The performance included interviews with couples, investigating the creative process and their views on the male gaze as it traditionally presents itself. These were accompanied by a screening of a short dance film created by one of the male choreographers. The performance made Baltimore Magazine's list of the top 6 shows to see at 2018 Charm City Fringe Fest ( After Charm City Fringe, the Garrett County Arts Council commissioned another presentation of the show at Our Town Theatre as part of a weekend residency. Because the show happened to land on Father's Day, an improvisational element was introduced, examining a father's love for his daughter. At random, a father in the audience was asked to describe his daughter in three words, and those words were used as inspiration for the piece that followed. A highlight of this performance was a rousing Q&A following the show, where a little boy inquired as to whether or not the performance was inspired by "something that had happened recently," or by "something that was so big, you just had to say something about it." You can view this at 42:22 in the "Male Gaze in Garrett County" video. Which you should. He's amazing, and we told him so.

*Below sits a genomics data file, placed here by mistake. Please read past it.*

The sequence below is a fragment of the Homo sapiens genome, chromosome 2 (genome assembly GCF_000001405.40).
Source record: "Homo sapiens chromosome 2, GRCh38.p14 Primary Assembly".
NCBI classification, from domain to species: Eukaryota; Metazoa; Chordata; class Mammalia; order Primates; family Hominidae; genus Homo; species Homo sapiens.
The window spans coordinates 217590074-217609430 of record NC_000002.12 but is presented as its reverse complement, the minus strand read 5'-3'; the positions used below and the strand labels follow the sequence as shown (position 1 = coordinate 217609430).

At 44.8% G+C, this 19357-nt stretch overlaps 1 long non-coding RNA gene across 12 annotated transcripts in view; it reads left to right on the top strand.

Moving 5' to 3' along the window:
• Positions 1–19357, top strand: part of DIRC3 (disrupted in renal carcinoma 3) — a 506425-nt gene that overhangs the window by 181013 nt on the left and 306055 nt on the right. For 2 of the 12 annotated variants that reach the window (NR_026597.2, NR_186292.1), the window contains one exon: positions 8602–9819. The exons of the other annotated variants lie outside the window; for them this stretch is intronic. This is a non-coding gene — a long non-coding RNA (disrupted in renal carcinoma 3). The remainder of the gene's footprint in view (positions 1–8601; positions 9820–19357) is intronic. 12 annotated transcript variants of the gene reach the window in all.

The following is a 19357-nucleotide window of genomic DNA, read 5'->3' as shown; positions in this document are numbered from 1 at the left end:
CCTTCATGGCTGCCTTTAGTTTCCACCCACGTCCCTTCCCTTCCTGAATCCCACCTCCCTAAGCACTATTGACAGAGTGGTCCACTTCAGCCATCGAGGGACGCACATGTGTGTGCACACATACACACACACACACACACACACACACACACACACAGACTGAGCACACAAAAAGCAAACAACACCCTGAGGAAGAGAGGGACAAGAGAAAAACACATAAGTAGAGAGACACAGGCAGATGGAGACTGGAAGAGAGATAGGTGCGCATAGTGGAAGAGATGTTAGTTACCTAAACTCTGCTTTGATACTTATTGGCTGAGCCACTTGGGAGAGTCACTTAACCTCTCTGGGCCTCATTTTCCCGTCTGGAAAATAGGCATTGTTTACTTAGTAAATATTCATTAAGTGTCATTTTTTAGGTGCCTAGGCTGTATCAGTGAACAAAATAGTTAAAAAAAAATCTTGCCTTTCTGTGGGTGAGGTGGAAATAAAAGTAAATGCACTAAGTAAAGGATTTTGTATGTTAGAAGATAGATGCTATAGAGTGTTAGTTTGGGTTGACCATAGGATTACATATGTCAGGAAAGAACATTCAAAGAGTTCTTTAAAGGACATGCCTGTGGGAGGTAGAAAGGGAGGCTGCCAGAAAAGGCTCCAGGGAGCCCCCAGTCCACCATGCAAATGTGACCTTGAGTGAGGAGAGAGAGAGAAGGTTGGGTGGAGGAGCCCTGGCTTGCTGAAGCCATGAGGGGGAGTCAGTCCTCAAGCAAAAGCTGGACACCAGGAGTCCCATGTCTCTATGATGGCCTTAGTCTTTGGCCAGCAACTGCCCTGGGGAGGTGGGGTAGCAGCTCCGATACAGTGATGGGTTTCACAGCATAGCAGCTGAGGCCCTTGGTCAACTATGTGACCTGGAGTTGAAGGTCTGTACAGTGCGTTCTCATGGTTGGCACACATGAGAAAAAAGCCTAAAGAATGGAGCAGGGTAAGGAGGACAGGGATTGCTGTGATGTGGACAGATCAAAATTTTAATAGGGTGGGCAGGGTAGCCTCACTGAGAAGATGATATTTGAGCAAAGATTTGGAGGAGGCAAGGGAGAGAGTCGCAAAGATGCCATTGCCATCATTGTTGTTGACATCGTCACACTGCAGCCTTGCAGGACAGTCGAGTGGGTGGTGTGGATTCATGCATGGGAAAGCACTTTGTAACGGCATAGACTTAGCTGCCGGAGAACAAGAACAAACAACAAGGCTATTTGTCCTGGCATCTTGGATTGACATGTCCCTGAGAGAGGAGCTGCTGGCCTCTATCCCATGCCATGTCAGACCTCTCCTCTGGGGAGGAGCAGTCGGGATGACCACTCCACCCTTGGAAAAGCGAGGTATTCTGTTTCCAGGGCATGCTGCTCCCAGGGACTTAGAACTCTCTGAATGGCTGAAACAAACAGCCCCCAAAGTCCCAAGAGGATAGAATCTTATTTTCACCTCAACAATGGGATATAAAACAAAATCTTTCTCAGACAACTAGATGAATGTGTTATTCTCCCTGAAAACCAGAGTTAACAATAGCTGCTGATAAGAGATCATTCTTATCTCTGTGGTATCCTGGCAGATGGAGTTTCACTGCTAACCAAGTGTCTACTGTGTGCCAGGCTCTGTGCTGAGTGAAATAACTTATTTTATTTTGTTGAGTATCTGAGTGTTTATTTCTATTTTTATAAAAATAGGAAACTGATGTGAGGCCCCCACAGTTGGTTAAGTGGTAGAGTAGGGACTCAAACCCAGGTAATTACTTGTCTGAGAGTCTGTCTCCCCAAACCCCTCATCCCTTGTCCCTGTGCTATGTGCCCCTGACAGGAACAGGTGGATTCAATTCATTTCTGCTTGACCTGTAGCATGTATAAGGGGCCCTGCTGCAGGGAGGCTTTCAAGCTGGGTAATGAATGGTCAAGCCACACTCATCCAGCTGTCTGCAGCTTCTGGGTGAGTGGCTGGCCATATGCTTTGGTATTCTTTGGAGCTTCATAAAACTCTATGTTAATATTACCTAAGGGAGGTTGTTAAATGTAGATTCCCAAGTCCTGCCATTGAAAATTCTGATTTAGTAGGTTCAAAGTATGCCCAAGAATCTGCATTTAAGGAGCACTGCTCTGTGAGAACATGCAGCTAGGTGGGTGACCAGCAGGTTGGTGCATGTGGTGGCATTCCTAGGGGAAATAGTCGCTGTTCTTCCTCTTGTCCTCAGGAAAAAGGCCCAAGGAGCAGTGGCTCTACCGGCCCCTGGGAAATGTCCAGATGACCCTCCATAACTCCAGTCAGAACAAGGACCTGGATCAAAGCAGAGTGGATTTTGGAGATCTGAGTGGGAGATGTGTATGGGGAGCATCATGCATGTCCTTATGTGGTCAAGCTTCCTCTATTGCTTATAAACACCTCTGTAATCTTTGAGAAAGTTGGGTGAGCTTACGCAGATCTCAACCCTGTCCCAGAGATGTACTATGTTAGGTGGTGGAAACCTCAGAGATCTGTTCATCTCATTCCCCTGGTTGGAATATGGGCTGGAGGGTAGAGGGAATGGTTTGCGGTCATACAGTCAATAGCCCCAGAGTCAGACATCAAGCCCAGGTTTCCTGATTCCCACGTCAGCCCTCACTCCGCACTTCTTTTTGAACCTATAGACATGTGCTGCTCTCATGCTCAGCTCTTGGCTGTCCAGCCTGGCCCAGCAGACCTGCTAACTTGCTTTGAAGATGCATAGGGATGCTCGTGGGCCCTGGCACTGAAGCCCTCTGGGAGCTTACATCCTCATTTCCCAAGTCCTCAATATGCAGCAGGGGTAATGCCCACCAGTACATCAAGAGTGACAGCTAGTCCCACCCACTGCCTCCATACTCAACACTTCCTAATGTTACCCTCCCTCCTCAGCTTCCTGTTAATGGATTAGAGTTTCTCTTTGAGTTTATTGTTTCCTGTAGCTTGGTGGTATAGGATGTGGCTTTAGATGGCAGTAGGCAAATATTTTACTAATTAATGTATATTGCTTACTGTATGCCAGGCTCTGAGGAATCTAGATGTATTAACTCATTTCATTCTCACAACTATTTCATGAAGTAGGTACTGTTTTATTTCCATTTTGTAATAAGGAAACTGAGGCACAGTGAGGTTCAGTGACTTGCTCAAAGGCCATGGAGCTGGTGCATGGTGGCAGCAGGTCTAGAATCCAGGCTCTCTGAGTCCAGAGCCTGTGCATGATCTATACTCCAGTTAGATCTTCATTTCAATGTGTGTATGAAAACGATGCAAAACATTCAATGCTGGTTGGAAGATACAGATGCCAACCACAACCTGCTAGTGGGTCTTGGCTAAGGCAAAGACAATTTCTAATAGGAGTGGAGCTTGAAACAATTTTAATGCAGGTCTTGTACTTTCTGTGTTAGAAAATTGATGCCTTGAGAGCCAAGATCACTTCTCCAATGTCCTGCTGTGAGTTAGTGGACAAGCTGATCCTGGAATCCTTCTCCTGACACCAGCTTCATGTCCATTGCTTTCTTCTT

Drawing the Universe (2018)

“Drawing the Universe” was presented as a mixed bill concert, featuring three artists from the Baltimore DC Metro Area: SylviDances, LucidBeings Dance, and BlueShift Dance. Because the concert was sponsored by BlueShfit, the theme of the show was based on BlueShift’s slogan, “Draw the Universe Closer.” Each piece brought a different perspective of the universe. Sometimes we studied the body, sometimes nature, sometimes the city, and sometimes outer space. Pieces presented by BlueShift included:

Apple Pie by Caitlin McAfee and Sarah Joy Stallsmith

Developed from a piece originally created for the Collective dance company, the work features two playful deities, who awake to discover their abilities and the world in which they inhabit, and create. With the wonder of children, they push out their boundaries further and further, discovering new, amazing things at every corner.